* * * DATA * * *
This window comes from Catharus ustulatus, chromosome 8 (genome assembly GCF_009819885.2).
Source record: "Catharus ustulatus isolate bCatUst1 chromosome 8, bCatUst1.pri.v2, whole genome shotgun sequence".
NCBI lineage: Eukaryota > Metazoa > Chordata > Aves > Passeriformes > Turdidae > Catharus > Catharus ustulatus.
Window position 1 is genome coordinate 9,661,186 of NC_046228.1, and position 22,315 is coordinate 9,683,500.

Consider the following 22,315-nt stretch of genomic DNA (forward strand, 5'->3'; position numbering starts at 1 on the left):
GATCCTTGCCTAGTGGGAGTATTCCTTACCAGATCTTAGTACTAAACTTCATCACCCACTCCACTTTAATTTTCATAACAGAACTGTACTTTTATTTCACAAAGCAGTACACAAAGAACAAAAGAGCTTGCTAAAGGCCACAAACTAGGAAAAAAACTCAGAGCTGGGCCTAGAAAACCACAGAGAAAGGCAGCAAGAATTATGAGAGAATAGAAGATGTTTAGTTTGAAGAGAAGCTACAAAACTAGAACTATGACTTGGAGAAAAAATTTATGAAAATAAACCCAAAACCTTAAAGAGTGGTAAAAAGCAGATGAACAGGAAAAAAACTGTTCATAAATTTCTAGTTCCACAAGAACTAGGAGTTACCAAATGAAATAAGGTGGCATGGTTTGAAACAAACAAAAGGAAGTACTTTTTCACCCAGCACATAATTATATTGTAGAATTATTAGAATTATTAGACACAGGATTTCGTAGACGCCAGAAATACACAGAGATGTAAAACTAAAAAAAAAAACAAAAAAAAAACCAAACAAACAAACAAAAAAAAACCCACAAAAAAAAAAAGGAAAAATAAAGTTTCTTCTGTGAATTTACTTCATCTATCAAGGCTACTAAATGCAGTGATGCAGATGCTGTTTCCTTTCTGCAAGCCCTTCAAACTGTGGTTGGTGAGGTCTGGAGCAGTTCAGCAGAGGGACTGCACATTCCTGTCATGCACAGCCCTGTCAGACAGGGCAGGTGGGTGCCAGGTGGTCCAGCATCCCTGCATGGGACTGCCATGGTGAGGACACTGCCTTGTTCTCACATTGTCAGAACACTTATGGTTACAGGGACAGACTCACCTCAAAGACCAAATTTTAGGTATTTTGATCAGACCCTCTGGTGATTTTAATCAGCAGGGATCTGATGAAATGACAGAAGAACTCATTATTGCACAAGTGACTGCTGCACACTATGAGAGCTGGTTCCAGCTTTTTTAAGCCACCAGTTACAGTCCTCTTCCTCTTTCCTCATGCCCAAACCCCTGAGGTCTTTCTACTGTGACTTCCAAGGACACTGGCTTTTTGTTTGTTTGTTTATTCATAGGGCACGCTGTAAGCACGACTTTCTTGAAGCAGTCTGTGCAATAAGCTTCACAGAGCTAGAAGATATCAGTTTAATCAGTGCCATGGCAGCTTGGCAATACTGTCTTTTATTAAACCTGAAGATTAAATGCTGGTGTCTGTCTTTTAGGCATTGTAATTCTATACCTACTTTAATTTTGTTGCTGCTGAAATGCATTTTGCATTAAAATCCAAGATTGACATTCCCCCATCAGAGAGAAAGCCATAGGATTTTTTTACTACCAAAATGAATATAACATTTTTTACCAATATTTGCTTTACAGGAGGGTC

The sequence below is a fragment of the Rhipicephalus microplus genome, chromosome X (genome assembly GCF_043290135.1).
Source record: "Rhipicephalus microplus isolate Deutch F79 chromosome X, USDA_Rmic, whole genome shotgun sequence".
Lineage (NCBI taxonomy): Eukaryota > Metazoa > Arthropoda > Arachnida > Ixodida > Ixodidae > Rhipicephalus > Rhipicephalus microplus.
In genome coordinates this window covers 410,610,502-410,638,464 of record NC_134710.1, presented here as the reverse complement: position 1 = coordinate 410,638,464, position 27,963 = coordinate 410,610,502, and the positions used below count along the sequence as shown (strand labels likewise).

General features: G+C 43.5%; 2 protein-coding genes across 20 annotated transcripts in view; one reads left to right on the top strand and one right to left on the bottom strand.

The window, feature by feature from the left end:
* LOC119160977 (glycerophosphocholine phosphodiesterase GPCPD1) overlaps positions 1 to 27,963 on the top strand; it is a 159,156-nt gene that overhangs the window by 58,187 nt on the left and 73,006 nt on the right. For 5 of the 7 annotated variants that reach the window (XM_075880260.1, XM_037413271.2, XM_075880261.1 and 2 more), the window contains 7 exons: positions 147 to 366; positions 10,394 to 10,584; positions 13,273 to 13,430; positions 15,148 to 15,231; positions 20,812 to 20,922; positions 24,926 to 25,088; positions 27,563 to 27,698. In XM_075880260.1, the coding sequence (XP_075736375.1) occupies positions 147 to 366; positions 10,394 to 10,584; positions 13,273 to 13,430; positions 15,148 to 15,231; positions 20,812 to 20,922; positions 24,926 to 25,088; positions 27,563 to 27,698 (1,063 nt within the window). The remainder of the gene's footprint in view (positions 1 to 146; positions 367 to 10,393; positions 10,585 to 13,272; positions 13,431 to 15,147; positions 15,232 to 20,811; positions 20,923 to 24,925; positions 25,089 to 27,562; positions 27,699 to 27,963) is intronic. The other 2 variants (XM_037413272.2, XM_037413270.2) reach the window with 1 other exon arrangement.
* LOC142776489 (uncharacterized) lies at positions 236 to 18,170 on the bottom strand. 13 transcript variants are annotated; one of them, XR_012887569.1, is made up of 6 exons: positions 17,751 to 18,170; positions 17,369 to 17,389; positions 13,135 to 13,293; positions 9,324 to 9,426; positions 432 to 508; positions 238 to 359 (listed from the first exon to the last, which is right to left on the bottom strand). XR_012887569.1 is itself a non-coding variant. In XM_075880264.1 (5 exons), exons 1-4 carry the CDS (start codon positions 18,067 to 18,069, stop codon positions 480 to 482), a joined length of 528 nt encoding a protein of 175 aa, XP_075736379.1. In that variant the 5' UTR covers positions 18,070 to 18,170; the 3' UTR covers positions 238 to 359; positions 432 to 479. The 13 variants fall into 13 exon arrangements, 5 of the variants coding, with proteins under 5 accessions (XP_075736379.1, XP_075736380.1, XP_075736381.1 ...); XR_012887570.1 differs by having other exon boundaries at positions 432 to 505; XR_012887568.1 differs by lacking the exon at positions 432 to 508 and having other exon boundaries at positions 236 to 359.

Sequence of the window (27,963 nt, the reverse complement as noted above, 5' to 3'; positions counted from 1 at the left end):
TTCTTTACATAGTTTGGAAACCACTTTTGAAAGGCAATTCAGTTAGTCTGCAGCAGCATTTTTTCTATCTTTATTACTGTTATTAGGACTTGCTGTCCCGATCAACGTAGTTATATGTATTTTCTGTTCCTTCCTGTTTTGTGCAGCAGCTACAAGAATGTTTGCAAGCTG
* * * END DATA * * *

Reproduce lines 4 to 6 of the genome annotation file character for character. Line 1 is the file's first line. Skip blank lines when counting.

Window position 1 is genome coordinate 9,661,186 of NC_046228.1, and position 22,315 is coordinate 9,683,500.

Consider the following 22,315-nt stretch of genomic DNA (forward strand, 5'->3'; position numbering starts at 1 on the left):
GATCCTTGCCTAGTGGGAGTATTCCTTACCAGATCTTAGTACTAAACTTCATCACCCACTCCACTTTAATTTTCATAACAGAACTGTACTTTTATTTCACAAAGCAGTACACAAAGAACAAAAGAGCTTGCTAAAGGCCACAAACTAGGAAAAAAACTCAGAGCTGGGCCTAGAAAACCACAGAGAAAGGCAGCAAGAATTATGAGAGAATAGAAGATGTTTAGTTTGAAGAGAAGCTACAAAACTAGAACTATGACTTGGAGAAAAAATTTATGAAAATAAACCCAAAACCTTAAAGAGTGGTAAAAAGCAGATGAACAGGAAAAAAACTGTTCATAAATTTCTAGTTCCACAAGAACTAGGAGTTACCAAATGAAATAAGGTGGCATGGTTTGAAACAAACAAAAGGAAGTACTTTTTCACCCAGCACATAATTATATTGTAGAATTATTAGAATTATTAGACACAGGATTTCGTAGACGCCAGAAATACACAGAGATGTAAAACTAAAAAAAAAAACAAAAAAAAAACCAAACAAACAAACAAAAAAAAACCCACAAAAAAAAAAAGGAAAAATAAAGTTTCTTCTGTGAATTTACTTCATCTATCAAGGCTACTAAATGCAGTGATGCAGATGCTGTTTCCTTTCTGCAAGCCCTTCAAACTGTGGTTGGTGAGGTCTGGAGCAGTTCAGCAGAGGGACTGCACATTCCTGTCATGCACAGCCCTGTCAGACAGGGCAGGTGGGTGCCAGGTGGTCCAGCATCCCTGCATGGGACTGCCATGGTGAGGACACTGCCTTGTTCTCACATTGTCAGAACACTTATGGTTACAGGGACAGACTCACCTCAAAGACCAAATTTTAGGTATTTTGATCAGACCCTCTGGTGATTTTAATCAGCAGGGATCTGATGAAATGACAGAAGAACTCATTATTGCACAAGTGACTGCTGCACACTATGAGAGCTGGTTCCAGCTTTTTTAAGCCACCAGTTACAGTCCTCTTCCTCTTTCCTCATGCCCAAACCCCTGAGGTCTTTCTACTGTGACTTCCAAGGACACTGGCTTTTTGTTTGTTTGTTTATTCATAGGGCACGCTGTAAGCACGACTTTCTTGAAGCAGTCTGTGCAATAAGCTTCACAGAGCTAGAAGATATCAGTTTAATCAGTGCCATGGCAGCTTGGCAATACTGTCTTTTATTAAACCTGAAGATTAAATGCTGGTGTCTGTCTTTTAGGCATTGTAATTCTATACCTACTTTAATTTTGTTGCTGCTGAAATGCATTTTGCATTAAAATCCAAGATTGACATTCCCCCATCAGAGAGAAAGCCATAGGATTTTTTTACTACCAAAATGAATATAACATTTTTTACCAATATTTGCTTTACAGGAGGGTC